That homicide rate is more than double the national average, and it's a number that has increased every year in Louisiana since 2011, ranking the Pelican State third in the nation for the rate of women murdered by men.
"We rank third in the nation for the rate of women who are murdered by men," said Mariah Wineski, Executive Director of the Louisiana Coalition Against Domestic Violence. "Of course, the large majority of those are domestic homicides."
According to Wineski, and other domestic violence advocates contacted, a large majority of men committing domestic homicide, are serial abusers, with multiple convictions of domestic abuse battery on their criminal records.
"The thing about domestic violence is it doesn't start with a homicide," Wineski said. "It starts small and it escalates over time."
But that crime does not rise to a felony until the perpetrator is charged with domestic assault battery and convicted for the third time.
"Part of why our homicide rate is so high in Louisiana, is that we fail to hold offenders accountable for those early instances of domestic batteries and therefore it escalates to a homicide before we hold them accountable," Wineski said.
In October of 2017, just before a set of new laws took effect, granting nearly 2,000 inmates early release, several prisoners serving felony sentences for domestic abuse battery, would soon walk free from state lock-up due to a loophole in state law.
The mass release of prisoners was part of criminal justice reforms, signed into law by Governor John Bel Edwards last summer, designed to save money and reduce Louisiana's prison population is the highest in the nation, by shortening the sentences of certain non-violent, non-sex offenders.
Because domestic abuse battery is not considered a violent offense in Louisiana unless the victim is burned and seriously injured, An investigation by KSLA showed that a patchwork quilt of state law, some new others old, that were potentially shortening the prison sentences of some violent, serial domestic abusers.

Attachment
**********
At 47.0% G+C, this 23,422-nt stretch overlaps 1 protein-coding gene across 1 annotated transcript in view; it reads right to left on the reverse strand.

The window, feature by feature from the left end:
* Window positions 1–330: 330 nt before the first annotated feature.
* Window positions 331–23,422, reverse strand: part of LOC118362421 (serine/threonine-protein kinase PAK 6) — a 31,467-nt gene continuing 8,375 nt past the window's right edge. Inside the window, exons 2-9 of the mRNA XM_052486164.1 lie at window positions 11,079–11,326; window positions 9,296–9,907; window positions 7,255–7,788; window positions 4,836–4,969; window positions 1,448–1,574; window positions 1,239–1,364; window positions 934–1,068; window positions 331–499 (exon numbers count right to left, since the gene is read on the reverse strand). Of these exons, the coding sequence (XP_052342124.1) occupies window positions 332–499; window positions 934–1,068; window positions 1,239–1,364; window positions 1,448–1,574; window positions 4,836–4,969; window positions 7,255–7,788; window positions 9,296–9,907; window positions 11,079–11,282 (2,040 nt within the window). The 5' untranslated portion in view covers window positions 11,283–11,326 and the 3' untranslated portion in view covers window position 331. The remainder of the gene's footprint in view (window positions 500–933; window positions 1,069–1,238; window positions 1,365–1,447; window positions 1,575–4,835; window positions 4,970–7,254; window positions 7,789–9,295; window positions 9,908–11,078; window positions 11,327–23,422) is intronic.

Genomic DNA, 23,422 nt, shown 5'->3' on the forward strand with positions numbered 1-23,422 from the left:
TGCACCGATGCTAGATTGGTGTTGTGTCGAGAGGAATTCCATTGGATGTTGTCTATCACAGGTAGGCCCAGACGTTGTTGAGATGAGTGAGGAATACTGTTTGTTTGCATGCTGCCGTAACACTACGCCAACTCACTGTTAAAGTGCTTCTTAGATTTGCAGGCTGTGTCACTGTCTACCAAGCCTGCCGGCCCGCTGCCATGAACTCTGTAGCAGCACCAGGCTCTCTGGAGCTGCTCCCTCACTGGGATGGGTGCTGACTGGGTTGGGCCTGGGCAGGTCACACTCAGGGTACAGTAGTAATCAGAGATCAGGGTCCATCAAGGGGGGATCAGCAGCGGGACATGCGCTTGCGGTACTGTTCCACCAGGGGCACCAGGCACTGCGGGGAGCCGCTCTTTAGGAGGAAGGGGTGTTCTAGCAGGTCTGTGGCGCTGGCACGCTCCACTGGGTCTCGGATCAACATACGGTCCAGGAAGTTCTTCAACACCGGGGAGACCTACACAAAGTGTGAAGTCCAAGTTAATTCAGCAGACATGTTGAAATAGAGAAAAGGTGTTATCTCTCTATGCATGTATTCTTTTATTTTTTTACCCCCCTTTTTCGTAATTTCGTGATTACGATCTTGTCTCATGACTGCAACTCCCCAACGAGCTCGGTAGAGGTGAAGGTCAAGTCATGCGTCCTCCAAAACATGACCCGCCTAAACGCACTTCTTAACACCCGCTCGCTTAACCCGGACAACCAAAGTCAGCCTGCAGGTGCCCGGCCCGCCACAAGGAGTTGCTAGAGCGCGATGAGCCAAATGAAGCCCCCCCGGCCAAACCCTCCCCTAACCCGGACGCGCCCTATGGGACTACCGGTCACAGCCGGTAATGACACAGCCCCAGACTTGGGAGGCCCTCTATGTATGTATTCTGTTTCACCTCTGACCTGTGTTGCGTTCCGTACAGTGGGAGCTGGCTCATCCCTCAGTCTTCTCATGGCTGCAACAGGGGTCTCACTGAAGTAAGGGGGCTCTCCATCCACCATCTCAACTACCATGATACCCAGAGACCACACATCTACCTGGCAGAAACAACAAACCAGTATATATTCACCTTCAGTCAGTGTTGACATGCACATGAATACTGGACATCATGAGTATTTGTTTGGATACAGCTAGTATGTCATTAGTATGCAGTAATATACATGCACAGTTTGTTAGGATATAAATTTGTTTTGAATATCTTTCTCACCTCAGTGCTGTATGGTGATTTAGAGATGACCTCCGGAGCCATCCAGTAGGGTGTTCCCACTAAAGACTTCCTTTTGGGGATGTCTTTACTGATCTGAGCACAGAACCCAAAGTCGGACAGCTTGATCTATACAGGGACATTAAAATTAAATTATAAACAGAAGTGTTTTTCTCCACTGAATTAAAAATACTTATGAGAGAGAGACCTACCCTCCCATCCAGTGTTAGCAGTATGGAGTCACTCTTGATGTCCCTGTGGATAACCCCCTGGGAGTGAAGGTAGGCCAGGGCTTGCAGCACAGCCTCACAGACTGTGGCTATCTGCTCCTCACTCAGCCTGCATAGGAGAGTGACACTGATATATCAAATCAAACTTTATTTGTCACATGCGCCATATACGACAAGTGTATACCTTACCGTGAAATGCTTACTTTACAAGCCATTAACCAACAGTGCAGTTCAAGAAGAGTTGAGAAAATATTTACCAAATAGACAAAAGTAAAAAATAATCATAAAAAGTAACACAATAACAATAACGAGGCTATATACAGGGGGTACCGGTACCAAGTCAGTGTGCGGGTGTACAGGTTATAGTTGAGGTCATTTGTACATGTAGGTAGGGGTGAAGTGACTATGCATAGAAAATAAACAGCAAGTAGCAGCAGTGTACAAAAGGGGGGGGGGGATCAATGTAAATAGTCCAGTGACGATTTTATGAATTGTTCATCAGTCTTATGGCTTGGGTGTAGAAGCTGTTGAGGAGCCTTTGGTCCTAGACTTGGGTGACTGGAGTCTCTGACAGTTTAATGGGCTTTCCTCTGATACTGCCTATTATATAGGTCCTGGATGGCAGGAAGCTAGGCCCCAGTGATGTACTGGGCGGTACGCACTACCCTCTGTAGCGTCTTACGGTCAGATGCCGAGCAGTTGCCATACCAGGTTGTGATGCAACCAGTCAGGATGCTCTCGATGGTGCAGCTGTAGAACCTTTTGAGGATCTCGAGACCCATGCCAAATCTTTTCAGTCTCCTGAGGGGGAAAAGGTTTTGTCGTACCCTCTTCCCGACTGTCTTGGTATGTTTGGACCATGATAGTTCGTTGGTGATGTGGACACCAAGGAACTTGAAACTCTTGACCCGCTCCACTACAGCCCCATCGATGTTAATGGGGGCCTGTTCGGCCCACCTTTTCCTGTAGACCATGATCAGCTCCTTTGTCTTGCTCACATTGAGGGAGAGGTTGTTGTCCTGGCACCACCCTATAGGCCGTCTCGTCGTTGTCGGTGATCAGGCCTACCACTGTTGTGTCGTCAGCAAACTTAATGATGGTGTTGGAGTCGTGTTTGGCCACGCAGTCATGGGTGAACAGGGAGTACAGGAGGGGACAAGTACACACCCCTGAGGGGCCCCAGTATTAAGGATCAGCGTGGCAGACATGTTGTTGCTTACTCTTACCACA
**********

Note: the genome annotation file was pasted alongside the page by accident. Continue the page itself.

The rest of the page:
Showing the results of our investigation members of the Louisiana House of Representatives, KSLA Investigates recently learned that multiple lawmakers pre-filed bills to close that loophole, and better protect victims of domestic abuse.
"The reporting that KSLA did, brought this issue to my attention and some other members of the legislature, which I am very thankful for," said Representative Cedric Glover, a Democrat from Shreveport. "Now we are working to fix the problem, and that's by amending the state laws that were put in place and close those loopholes, and ultimately save lives."
"When you look at the fact that we have folks out there who are obviously vulnerable, who are abused, taken advantage of, we need to make sure we are in a position to effectively protect those folks under all circumstances," Glover said. "And that's what this bill seeks to do."
Saying KSLA's original reporting is shining a major light on this issue and helping educate lawmakers in Baton Rogue, Wineski fears bills proposing to close the domestic abuse battery gap in Louisiana law could get watered down unless more lawmakers realize this is truly a life-saving matter.
"We have got to get to a point in Louisiana where we are taking domestic violence seriously," Wineski said, "Until we get to that point, we are going to continue to see homicide rates that are astronomical in our state."
The new state legislative session begins Monday, March 12.
KSLA Investigates will be reporting from Baton Rouge as these proposed bills make their way through the committee hearing and onto the floor of the State House of Representatives and Senate.